Sam Gupta 28:48
Okay, let’s talk about a business solution. So you have been researching business solutions for the last 25 years. And you are probably going to be doing this for the next five years. So if I were to ask you your entire journey, let’s break it down into five segments that okay, how the landscape was 25 years back, 20 years back a few years back, walk me through that journey in Super brief.
Laurie McCabe 29:10
Yeah, I know they can break it into five steps for you. But I can tell you that 25 years ago, most small and medium businesses were using maybe a couple at most of the business applications. Maybe they were using accounting, and you know, one or two other things, why it was just really hard. They’d have to stand up a system, load the software and manage the software, update the software, etc.
It’s been almost 25 years when since cloud-first started in the late 1990s is when Salesforce and NetSuite both launched. The cloud has really democratized access to the software. So small and medium businesses now use many many many business applications because in a lot of cases, and especially on the customer-facing applications like CRM, and marketing and sales, and e-commerce, and the collaboration, part, email, and if you’re using Slack, or if you’re using video conferencing or anything like that, you don’t have to run any of that in house, and you’re probably not writing any of it in house.
So now the small and medium businesses can really have almost they can, they can have a completely virtual business with very sophisticated solutions without making a huge investment. And I think that’s really the biggest change that the software is there, and the access to the software is there via the cloud. So as a small business, you can really run in a sophisticated way as a big business.
Laurie McCabe 30:46
Now, the missing link still, though, is the business expertise. Because a lot of times in a smaller company, you don’t have a marketing expert or a customer service expert, you know, you’ve got a handful of people wear different hats, they know a little bit about a lot of things.
So the cloud has solved the problem of getting the software and getting it in a cost-effective way. But they still need expertise. So a lot of times, I say, you know, before you invest in a new cloud solution, make sure first of all, it’s easy to use, it’s gonna fix or help you with whatever you’re trying to do.
Laurie McCabe 31:24
But second of all, spend a little money on getting a consultant that can help you you know, the marketing solution or financial solution or whatever help you get the most value from it because they know they’ve done it probably for lots of customers, they know lots of tricks, they’re going to keep you from making a lot of mistakes that a lot of other people have made before at the end of the day, you’re going to say wow, I’m getting so much value from this, as opposed to oh my gosh, I’m pulling up pulling my hair about out this thing will do what I want it to do.
So yeah, the software is there. There’s a lot of great solutions for design just for small and medium businesses, and you want to get a good fit. If you’re small, you shouldn’t be looking at I don’t think custom companies that you know their bread and butter is a large enterprise. You’re just gonna get lost in the shuffle. You know, look for the companies that really focus on your kind of size, business, and your industry and things like that, you’re probably going to end up with a much better fit.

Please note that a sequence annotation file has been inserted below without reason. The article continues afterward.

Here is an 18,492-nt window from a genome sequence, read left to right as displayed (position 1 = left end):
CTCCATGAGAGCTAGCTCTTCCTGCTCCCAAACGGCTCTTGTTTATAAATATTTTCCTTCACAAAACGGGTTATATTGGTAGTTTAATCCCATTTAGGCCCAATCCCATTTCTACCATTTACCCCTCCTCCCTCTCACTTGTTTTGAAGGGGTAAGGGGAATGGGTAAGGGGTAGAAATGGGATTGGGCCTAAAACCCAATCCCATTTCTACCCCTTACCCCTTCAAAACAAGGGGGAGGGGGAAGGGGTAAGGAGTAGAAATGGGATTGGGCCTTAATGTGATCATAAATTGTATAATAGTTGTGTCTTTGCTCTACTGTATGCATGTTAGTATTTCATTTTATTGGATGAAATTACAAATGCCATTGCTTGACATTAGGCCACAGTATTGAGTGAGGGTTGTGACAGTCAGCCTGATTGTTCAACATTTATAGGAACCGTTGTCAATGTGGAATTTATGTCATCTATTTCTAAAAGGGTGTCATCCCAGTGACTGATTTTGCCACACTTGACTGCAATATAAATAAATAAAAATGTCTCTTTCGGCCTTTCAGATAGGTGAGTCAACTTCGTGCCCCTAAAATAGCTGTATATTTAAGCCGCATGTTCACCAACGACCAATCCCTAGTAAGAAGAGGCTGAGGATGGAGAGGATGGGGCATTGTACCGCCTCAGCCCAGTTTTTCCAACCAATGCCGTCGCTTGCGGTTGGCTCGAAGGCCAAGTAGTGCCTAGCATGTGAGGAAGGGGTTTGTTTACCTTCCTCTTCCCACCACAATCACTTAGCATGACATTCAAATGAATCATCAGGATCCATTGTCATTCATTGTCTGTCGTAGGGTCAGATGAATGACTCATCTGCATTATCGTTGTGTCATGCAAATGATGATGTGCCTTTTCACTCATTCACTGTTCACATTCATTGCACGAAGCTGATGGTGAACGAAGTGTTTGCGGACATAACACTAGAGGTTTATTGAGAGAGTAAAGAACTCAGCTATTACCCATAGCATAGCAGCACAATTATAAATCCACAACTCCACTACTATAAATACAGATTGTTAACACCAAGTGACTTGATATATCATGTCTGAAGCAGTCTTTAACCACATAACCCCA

Sam Gupta 32:23
Okay, Laurie, this has been insightful. Do you have any last-minute closing thoughts, by any chance?
Laurie McCabe 32:28
No, I think we’ve covered most everything. I think just I would sum up by saying, you know, really tap in listen to your customer, seeing what’s going on around you competitively know that you can get what you need to to help you grow. It’s out there, and the software’s out there for SMBs. But you know, spend a little money to make sure you’re deploying it in a way that’s going to give you the most value at the end.
Sam Gupta 32:57
I cannot thank our guests enough for coming to the show and sharing their knowledge and journey. I always pick up learnings from our guests, and hopefully, you’ll learn something new today. If you want to learn more about Laurie, head over to Lauriemccabe.com. Links and more information will also be available in the show notes.
If anything in this podcast resonated with you and your business, you might want to check out the related episodes, including the interview with Brett Beaubouef, who discusses whether moving to the cloud guarantees business transformation. Also, the interview with Randy Johnston from K2 Enterprises who touches on why process documentation is an essential ingredient for an efficient finance organization.
Also, don’t forget to subscribe and spread the word among folks with similar backgrounds. If you have any questions or comments about the show, please review and rate us on your favorite podcasting platform or DM me on any social channels. I’ll try my best to respond personally and make sure you get help. Thank you, and I hope to catch you on the next episode of the WBS podcast.
Thank you for listening to another episode of The WBS podcast. Be sure to subscribe on your favorite podcasting platform, so you never miss an episode. For more information on growth strategies for SMBs using ERP and digital transformation, check out our community at wbs.rocks. We’ll see you next time.